Miranda Janssen and Erin Powers.
Miranda Janssen (l) and Erin Powers have partnered to craft a vacatur law for Minnesota.

Law Students Advocate for a Vacatur Law in Minnesota

Third-year law student Erin Powers was working as a clerk at a law firm when she was asked to review the case of a woman who had multiple DWI charges. Powers was told to write a dispositional departure memo outlining for the court the circumstances that had led to the charges in an effort to help the woman avoid jail time or receive a lesser sentence.

As she prepared the memo, Powers learned that the woman was a victim of sex trafficking and that the DWI charges stemmed from her drug addiction, which started when she was given pills by her trafficker. Powers also became aware of and frustrated by what she felt was an injustice in the woman’s situation.

“I found issue with the fact that she was being charged with felony level DWIs when she was a victim of a crime herself,” Powers said. “And the fact that she had a criminal record would have long-lasting effects.”

People who have been charged with criminal offenses experience challenges when seeking employment, education, housing, loans and other services. For a victim of sex trafficking, who has beaten the odds and broken free from their perpetrator, a criminal record creates barriers to rebuilding their life.

Advocates say it is not uncommon for those who escape human trafficking to have a criminal record. It is for this reason that states have enacted vacatur laws which permit courts to remove from an individual's record convictions for prostitution-related offenses and other nonviolent crimes.

What Powers learned while working on the DWI case, however, was that Minnesota is one of 15 states that does not have a vacatur law … so she decided to write one. Powers has partnered with fellow law student 3L Miranda Janssen to craft a vacatur law for Minnesota, with oversight from Professor Mark Osler.

“The collateral consequences for those who are victim-survivors of trafficking are so severe and resources are so slim that it leaves people behind,” Janssen said. “I truly believe that our society and more specifically our criminal justice system is failing those who are victim-survivors of trafficking, and something needs to change.”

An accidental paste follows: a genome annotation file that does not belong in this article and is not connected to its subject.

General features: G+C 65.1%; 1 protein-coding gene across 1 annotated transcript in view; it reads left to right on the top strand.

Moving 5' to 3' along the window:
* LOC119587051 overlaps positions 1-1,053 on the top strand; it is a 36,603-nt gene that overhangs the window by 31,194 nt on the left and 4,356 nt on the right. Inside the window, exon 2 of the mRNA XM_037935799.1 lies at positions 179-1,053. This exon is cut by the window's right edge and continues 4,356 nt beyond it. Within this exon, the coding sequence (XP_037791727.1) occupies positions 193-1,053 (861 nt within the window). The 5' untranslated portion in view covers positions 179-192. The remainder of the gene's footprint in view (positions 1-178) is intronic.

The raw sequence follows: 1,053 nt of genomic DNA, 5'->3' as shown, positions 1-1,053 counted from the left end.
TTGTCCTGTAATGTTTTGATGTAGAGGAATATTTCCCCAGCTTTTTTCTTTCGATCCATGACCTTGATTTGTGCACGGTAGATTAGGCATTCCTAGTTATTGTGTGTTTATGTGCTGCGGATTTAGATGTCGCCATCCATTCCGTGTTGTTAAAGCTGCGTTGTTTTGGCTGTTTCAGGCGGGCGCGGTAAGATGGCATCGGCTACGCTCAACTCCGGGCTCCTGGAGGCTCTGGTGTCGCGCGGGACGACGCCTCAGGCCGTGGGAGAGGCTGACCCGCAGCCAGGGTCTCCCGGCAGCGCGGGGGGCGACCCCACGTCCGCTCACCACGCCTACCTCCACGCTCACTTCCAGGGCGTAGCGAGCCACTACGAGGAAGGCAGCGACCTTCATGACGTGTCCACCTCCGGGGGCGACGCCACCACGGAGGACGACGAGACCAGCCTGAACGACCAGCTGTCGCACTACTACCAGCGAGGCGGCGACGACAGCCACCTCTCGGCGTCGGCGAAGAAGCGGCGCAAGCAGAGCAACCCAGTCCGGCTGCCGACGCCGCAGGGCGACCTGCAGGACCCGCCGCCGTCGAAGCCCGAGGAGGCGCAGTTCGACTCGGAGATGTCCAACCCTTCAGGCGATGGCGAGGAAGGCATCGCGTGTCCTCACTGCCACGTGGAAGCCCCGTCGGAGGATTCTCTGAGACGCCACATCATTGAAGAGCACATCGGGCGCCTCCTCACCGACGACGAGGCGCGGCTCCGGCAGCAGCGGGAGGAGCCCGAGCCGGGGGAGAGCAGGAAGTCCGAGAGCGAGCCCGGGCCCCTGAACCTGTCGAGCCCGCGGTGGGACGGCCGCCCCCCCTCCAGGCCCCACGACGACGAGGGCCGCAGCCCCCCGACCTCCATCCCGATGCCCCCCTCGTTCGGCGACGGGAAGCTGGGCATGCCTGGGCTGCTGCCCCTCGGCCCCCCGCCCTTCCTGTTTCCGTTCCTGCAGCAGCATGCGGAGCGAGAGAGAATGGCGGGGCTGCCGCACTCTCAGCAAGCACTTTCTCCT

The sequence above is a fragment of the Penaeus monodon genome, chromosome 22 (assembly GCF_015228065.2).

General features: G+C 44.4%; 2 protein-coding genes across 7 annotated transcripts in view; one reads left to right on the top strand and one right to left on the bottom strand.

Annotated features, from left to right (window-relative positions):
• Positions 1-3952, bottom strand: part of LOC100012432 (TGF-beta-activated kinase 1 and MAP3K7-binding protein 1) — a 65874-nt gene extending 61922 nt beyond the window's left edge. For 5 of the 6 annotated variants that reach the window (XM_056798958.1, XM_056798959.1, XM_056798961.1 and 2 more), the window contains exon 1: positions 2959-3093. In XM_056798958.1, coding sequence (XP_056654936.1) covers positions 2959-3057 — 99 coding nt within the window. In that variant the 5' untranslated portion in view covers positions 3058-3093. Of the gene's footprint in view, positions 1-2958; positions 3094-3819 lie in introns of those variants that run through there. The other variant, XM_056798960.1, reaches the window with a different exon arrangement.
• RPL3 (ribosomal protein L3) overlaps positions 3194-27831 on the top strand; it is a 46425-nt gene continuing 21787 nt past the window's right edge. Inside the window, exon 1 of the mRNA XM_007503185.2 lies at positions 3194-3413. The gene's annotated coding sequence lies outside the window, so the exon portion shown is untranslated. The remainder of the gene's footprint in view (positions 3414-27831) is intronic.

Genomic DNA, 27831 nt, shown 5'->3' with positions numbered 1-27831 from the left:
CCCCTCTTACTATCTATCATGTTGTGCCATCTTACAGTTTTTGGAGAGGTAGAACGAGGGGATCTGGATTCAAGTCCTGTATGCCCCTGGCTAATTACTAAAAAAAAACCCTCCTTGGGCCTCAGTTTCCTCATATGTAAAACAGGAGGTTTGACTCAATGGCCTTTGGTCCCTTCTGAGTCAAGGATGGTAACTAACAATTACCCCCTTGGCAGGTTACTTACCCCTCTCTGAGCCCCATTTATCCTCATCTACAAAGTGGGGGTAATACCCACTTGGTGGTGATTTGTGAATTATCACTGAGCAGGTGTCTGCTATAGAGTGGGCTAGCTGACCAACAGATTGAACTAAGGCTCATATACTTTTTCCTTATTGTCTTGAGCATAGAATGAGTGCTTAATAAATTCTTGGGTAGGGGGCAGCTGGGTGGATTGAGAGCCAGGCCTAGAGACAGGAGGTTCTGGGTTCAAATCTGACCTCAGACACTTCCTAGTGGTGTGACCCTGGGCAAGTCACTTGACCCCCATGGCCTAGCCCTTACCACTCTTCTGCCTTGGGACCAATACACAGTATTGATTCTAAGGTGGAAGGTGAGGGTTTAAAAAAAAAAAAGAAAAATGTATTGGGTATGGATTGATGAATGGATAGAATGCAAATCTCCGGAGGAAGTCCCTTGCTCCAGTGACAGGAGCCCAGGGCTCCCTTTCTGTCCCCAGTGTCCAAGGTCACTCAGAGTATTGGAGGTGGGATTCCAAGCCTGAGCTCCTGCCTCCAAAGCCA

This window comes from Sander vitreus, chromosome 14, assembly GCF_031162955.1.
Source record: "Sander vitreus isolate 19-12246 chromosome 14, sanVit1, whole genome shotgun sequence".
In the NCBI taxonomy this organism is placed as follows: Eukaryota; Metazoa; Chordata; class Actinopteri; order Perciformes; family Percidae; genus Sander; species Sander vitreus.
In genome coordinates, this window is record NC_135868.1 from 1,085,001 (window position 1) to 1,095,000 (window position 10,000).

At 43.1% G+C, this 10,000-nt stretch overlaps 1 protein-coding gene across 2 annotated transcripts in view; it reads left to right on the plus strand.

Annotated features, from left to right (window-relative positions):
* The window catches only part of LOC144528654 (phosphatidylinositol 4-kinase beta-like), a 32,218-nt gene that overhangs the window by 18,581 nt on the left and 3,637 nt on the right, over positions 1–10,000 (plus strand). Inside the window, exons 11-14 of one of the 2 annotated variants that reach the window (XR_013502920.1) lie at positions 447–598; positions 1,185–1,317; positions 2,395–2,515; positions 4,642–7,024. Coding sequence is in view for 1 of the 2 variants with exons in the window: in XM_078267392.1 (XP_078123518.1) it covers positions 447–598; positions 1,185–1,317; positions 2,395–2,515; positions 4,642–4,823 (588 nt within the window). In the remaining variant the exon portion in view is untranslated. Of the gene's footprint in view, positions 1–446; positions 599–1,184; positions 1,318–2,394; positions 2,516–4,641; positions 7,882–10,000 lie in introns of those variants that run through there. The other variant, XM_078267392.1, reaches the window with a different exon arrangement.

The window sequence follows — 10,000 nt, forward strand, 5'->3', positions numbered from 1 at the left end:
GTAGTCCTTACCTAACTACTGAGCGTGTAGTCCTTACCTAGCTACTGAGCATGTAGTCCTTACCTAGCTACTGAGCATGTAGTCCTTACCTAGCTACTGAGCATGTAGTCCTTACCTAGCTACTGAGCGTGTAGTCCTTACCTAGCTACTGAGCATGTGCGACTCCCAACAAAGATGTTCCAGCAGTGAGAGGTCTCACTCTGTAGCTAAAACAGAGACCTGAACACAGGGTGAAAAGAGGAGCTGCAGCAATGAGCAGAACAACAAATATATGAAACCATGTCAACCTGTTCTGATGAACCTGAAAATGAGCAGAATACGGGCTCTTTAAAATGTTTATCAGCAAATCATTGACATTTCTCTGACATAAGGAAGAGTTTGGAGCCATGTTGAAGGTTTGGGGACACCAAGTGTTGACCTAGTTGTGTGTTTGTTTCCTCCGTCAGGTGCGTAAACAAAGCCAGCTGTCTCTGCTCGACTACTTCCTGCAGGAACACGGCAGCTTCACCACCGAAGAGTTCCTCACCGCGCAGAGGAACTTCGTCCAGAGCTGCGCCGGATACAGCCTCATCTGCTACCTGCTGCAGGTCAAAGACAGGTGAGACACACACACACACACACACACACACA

In 2015, Minnesota legislators passed a law that created a process for criminal expungement and allows judges to seal records from criminal court cases. Once sealed, only law enforcement agencies, FBI, immigration and other public officials can still see the records for certain purposes.

Powers believes that expungement is not enough in sex trafficking cases because the records can still be accessed and therefore do not completely erase the collateral consequences. For example, in her client’s DWI case, expungement would seal the criminal conviction, but it would still come up at the Department of Motor Vehicles and could affect her ability to obtain a driver's license now that she is sober. For others, it could impact their employment if their job involved driving. Further, expungement cannot prevent a sex trafficking survivor from deportation because prostitution can be seen as a sign of moral turpitude.

“Vacatur provisions are the most helpful for survivors,” Powers said. “They are broader and do not require official documentation to certify that someone is a victim, nor do they require rehabilitation, so they have fewer requirements than the expungement process, and they can remove the judicial discretion that is present in expungements.”

A vacatur law in Minnesota was recommended by government leaders in recent history. Passing a vacatur statute was part of the Minnesota Department of Health’s statewide sex trafficking victim-survivors strategic plan released in January 2019. The plan was developed in consultation with the Minnesota Department of Human Services and the Office of Justice Programs in the Minnesota Department of Public Safety.

Powers and Janssen recently completed a draft of their vacatur statute and are working to refine the language before approaching state lawmakers to garner interest and begin a grassroots effort to have it passed into law.

“This has been the most eye-opening project that I have worked on, and I am very grateful to be able to work with Miranda on it,” Powers said. “Professor Osler has been a huge help to us as he has shared his wisdom on how to navigate these proposals.”